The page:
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Bus companies and councils crack down on bus bullying as dad Paul Vodden launches campaign in memory of son Ben
BUS companies and councils have vowed to crack down on bullying as a Broadstone dad launches a hard-hitting campaign against the problem.
Paul Vodden’s 11-year-old son hanged himself after being taunted and attacked as he travelled to and from school on the bus.
Yesterday Mr Vodden, of Kingcup Close, was one of the speakers at a national transport safety conference where he campaigned for action to keep children safe on school buses.
The prevention of bullying on school transport in the Bournemouth and Poole area is the responsibility of individual schools who work in conjunction with bus companies and local authorities.
Jenni Wilkinson, head of marketing at Yellow Buses, said: “We have a designated Schools Liaison Officer who concentrates on the importance of behaving correctly on buses.
“If any incident is reported he will speak directly with the schools. A number have signed up to our Schools Charter which covers the importance of good behaviour when travelling by bus.”
She said bullying is also covered as part of driver training.
Morebus communications manager Nikki Honer said: “We take the issue of bullying very seriously and we have strict processes in place to help us identify and deal with situations if ever they arise.
“Our school buses are driven regularly by the same drivers, who come to know the pupils they are transporting. Our relationships with school management teams are also strong and if our drivers have any concerns whatsoever, these are passed on directly and immediately. Bullying is not and will never be tolerated on our buses.’"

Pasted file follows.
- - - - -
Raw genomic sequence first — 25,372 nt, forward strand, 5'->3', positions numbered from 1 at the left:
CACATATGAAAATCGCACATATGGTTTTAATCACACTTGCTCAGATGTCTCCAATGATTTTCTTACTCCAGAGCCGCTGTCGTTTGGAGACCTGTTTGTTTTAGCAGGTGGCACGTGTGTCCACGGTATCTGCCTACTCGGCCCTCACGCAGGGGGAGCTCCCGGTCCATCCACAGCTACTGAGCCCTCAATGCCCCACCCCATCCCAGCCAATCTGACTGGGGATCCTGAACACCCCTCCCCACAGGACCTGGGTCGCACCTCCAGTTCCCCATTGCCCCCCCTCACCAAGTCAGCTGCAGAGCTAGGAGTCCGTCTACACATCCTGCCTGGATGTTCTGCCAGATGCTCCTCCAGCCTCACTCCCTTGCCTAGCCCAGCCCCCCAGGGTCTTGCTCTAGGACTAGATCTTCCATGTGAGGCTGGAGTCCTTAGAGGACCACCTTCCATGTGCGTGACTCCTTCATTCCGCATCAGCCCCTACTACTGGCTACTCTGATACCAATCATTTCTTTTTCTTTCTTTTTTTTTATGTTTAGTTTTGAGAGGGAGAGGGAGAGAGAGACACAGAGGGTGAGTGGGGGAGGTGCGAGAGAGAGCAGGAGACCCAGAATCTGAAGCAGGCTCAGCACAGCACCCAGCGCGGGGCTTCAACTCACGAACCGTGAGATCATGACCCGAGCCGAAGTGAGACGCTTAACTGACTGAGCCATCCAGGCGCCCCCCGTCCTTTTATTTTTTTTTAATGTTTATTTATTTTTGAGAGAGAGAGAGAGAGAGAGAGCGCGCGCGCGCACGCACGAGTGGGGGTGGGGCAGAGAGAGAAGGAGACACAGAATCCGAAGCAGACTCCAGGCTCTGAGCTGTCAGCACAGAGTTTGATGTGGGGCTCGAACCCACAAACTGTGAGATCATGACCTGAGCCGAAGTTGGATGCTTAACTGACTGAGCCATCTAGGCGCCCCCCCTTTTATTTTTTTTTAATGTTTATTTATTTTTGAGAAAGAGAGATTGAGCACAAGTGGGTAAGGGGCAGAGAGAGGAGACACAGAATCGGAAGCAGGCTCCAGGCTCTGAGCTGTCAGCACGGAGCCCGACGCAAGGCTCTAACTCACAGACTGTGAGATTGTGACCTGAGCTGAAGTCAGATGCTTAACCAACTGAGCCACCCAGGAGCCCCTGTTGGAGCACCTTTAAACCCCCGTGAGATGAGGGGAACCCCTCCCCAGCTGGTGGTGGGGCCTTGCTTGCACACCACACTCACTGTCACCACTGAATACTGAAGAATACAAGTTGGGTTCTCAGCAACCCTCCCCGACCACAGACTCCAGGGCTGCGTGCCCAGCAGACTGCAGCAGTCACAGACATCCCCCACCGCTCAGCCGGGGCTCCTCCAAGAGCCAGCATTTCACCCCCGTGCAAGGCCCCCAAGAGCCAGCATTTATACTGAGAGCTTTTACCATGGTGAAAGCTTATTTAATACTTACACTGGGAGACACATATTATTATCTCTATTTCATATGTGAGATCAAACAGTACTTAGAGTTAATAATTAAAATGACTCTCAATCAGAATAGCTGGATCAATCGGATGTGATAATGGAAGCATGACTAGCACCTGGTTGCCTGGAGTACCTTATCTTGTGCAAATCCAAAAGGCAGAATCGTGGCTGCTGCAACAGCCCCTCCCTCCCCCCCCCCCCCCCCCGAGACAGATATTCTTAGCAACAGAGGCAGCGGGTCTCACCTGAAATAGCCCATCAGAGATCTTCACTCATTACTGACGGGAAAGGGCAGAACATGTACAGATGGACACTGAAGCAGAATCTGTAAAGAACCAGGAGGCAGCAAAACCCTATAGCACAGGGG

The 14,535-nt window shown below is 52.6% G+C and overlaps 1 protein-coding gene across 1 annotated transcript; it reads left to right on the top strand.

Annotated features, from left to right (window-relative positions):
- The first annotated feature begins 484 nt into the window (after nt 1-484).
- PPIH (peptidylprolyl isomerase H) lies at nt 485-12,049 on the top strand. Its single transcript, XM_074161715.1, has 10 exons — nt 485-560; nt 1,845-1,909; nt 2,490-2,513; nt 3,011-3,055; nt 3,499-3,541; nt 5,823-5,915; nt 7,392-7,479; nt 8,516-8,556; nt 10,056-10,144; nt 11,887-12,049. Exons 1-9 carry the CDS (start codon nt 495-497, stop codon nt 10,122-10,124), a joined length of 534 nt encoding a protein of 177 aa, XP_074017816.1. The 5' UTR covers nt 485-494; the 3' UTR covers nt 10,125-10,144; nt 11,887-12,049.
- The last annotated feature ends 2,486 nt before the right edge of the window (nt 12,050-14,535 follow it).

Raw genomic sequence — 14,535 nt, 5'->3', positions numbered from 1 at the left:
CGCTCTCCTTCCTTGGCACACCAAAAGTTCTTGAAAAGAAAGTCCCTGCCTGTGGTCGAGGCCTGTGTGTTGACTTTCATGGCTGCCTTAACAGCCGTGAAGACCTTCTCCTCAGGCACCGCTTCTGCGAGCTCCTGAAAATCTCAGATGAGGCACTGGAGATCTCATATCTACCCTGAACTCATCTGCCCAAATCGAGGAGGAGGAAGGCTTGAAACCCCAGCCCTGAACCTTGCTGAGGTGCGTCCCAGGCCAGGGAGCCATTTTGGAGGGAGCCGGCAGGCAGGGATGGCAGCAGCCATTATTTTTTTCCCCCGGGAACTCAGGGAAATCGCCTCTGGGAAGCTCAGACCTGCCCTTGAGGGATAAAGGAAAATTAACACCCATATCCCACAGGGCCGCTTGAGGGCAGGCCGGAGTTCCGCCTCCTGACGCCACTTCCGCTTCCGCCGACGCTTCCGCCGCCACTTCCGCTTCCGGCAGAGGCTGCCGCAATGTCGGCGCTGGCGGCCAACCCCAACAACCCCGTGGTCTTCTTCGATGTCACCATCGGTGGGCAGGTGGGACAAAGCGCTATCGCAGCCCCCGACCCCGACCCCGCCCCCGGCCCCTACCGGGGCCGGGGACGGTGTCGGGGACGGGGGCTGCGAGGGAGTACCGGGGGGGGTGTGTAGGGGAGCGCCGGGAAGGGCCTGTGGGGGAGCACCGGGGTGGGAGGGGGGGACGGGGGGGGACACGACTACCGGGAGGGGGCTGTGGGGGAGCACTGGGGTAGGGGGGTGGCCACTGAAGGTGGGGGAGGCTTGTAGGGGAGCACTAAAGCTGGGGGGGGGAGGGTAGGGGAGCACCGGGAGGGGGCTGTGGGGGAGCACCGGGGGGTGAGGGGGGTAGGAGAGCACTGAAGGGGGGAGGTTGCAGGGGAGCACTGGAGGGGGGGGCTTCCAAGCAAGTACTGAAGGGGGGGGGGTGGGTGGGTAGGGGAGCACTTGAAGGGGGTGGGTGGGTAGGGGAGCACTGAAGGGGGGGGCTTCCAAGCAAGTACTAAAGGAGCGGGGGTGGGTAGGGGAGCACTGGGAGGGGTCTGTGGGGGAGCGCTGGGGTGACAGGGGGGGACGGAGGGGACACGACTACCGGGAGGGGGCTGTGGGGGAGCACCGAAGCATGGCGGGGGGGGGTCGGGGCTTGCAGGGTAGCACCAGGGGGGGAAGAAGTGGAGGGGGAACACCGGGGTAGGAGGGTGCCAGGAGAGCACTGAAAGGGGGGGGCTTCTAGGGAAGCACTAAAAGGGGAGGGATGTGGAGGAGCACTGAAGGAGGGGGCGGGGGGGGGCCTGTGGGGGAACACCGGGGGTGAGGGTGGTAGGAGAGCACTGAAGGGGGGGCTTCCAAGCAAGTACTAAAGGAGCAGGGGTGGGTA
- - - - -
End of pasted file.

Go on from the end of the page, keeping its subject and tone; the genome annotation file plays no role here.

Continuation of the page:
Jane Portman, executive director of children and families services at Bournemouth council, said: “The safety and wellbeing of Bournemouth pupils is of paramount importance to us and bullying is an issue that we take very seriously. No child should have to suffer the fear and victimisation of bullying.
“All Bournemouth schools have robust anti-bullying policies and consider all forms of bullying unacceptable.”
Vicky Wales, Head of Children, Young People and Learning, at Poole council, said: “Fortunately incidents of bullying on school buses are rare but when we do receive them we work closely with schools to identify those responsible and ensure they are resolved.”
She said assessments of numbers and behaviour on school buses are carried out at the start of each school year and said random inspections are also carried out. Buses with CCTV are also used on routes where problems have been identified.
BEN Vodden was 11 years old and had just started secondary school when bullies made his life miserable on the school bus.
He told his parents he had no friends and was being bullied but their attempts to help him fell on deaf ears.
Even the bus driver stood by and sometimes joined in the insults, later saying he believed it was just banter and had no idea how serious the issue was.
After one upsetting journey Ben was found unconscious in his bedroom after hanging himself from his bunk bed.
The incident happened in West Sussex before Mr Vodden, his wife, Caroline, and Ben’s sister, Alice, moved to Dorset.
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